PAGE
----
You *can* actually do this by declaring two separate operators that work together and using a curried function for one of the operators.

Let's declare a ternary operator `x +- y +|- z`

that will check the sign of the initial value `x`

, and then return the second value `y`

if the sign is zero or positive and the final value `z`

if the sign is negative. That is, we should be able to write:

```
let sign = -5 +- "non-negative" +|- "negative"
// sign is now "negative"
```

We'll start by declaring the two operators. The important part is to have higher precedence on the second operator - we'll evaluate that part first and return a function:

```
infix operator +- { precedence 60 }
infix operator +|- { precedence 70 }
```

Then define the functions - we'll define the second first:

```
func +|-<T>(lhs: @autoclosure () -> T, rhs: @autoclosure () -> T)(left: Bool) -> T {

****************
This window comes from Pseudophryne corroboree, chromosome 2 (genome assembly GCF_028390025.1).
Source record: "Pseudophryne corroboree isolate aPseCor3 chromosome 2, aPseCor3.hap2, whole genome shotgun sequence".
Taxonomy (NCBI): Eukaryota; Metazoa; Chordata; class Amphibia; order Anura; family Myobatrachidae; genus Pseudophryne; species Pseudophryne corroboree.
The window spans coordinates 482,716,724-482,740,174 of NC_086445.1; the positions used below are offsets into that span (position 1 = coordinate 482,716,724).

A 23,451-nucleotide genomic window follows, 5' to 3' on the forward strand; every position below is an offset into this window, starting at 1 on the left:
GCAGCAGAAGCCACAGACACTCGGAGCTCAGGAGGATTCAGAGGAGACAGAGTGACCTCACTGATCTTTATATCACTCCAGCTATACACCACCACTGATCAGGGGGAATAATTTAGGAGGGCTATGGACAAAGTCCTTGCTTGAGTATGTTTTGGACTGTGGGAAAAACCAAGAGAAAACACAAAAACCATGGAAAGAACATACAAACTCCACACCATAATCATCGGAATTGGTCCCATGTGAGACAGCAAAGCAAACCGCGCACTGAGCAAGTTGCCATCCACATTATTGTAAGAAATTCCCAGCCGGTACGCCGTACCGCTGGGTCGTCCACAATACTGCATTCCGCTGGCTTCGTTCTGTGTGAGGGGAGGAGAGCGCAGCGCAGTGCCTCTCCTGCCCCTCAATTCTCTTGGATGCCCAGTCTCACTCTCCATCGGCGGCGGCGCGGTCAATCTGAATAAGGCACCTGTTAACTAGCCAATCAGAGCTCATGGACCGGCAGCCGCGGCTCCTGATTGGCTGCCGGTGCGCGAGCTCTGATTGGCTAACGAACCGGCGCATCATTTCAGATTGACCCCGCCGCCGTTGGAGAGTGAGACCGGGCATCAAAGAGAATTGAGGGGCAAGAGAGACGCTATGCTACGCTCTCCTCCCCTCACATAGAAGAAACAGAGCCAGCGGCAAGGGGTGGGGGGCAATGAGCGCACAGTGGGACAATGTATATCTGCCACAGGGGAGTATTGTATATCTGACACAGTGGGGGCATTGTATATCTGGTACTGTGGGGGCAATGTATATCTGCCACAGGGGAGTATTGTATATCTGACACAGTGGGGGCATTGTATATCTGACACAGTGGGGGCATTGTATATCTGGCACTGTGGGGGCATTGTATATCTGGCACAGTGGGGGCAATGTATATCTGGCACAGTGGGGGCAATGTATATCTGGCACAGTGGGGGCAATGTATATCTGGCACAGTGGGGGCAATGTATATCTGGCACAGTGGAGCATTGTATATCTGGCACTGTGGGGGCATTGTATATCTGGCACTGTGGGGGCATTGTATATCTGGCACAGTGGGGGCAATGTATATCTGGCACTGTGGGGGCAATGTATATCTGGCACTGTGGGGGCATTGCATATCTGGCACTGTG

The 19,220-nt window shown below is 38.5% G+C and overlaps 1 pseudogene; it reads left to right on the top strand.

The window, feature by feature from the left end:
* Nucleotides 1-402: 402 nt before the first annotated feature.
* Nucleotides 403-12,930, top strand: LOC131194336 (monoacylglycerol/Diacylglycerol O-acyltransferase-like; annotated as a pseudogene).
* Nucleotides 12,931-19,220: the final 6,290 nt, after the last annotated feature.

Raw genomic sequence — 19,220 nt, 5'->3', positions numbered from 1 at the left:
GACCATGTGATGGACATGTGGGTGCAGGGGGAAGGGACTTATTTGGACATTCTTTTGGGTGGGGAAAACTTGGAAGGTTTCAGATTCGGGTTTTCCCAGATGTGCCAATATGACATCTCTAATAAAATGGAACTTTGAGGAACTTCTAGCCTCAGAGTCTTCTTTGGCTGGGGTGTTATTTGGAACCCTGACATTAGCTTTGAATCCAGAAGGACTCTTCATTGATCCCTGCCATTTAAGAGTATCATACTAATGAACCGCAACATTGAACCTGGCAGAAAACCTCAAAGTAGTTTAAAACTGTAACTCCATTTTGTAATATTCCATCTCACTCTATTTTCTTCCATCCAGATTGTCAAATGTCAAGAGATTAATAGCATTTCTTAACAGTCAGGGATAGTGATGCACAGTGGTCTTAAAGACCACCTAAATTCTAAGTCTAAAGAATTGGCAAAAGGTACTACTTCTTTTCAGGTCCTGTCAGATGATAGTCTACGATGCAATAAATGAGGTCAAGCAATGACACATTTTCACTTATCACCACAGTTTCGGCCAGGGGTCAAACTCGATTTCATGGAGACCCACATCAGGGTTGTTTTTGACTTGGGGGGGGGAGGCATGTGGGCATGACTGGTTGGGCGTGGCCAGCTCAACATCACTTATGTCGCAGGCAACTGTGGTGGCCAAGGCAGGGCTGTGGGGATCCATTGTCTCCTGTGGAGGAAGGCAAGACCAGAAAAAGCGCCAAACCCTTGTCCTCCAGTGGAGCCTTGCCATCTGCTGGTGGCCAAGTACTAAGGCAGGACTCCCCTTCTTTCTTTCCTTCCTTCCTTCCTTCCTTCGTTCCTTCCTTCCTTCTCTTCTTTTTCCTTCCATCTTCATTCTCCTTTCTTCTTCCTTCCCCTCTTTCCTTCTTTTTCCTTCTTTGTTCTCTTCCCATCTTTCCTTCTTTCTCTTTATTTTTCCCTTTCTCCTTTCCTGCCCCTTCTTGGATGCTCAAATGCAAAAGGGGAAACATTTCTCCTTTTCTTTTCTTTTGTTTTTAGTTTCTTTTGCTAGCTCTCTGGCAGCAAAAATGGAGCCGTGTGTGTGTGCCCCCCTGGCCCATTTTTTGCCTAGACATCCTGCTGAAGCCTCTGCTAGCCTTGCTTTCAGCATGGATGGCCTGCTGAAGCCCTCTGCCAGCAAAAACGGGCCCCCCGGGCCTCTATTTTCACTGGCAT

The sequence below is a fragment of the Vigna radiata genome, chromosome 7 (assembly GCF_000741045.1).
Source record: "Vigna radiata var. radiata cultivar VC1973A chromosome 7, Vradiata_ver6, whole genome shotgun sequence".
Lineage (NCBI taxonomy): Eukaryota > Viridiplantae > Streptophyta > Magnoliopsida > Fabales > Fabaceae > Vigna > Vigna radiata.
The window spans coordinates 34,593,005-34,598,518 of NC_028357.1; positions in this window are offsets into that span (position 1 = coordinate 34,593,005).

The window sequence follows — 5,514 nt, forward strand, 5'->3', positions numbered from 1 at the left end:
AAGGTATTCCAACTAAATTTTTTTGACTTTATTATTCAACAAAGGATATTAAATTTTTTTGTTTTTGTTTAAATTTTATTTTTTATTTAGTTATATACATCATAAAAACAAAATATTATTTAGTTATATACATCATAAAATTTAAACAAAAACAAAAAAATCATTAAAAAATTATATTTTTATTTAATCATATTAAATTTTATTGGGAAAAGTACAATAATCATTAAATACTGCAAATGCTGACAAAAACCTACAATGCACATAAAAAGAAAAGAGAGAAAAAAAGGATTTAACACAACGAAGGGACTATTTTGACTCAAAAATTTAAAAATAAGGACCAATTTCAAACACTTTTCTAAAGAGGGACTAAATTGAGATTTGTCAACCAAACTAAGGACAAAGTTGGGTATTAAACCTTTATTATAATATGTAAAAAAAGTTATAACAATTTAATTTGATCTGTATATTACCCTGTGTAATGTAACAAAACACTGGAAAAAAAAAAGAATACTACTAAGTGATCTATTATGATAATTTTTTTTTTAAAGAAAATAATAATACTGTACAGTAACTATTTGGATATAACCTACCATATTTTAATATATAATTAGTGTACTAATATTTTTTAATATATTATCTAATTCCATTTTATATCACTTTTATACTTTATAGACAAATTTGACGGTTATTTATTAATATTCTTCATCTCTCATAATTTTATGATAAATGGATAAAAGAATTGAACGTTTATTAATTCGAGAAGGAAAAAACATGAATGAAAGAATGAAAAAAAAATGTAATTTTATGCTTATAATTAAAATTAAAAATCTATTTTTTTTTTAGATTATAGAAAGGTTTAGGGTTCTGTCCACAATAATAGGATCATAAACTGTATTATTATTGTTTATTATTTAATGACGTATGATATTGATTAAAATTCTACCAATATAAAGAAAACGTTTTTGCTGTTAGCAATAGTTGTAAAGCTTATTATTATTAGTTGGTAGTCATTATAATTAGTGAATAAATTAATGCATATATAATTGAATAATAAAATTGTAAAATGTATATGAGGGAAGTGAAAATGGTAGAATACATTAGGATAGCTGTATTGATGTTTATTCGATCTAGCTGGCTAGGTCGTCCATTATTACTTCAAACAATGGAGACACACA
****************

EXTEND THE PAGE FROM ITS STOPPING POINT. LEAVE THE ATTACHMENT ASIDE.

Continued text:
return left ? lhs() : rhs()
}
```

The important part here is that this function is curried -- if you only call it with the first two parameters, instead of returning a `T`

value, it returns a `(left: Bool) -> T`

function. That becomes the second parameter of the function for our first operator:

```
func +-<I: SignedIntegerType, T>(lhs: I, rhs: (left: Bool) -> T) -> T {
return rhs(left: lhs >= 0)
}
```

And now we can use our "ternary" operator, like this:

```
for i in -1...1 {
let sign = i +- "" +|- "-"
println("\(i): '\(sign)'")
}
// -1: '-'
// 0: ''
// 1: ''
```

**Note:** I wrote a blog post on this subject with another example.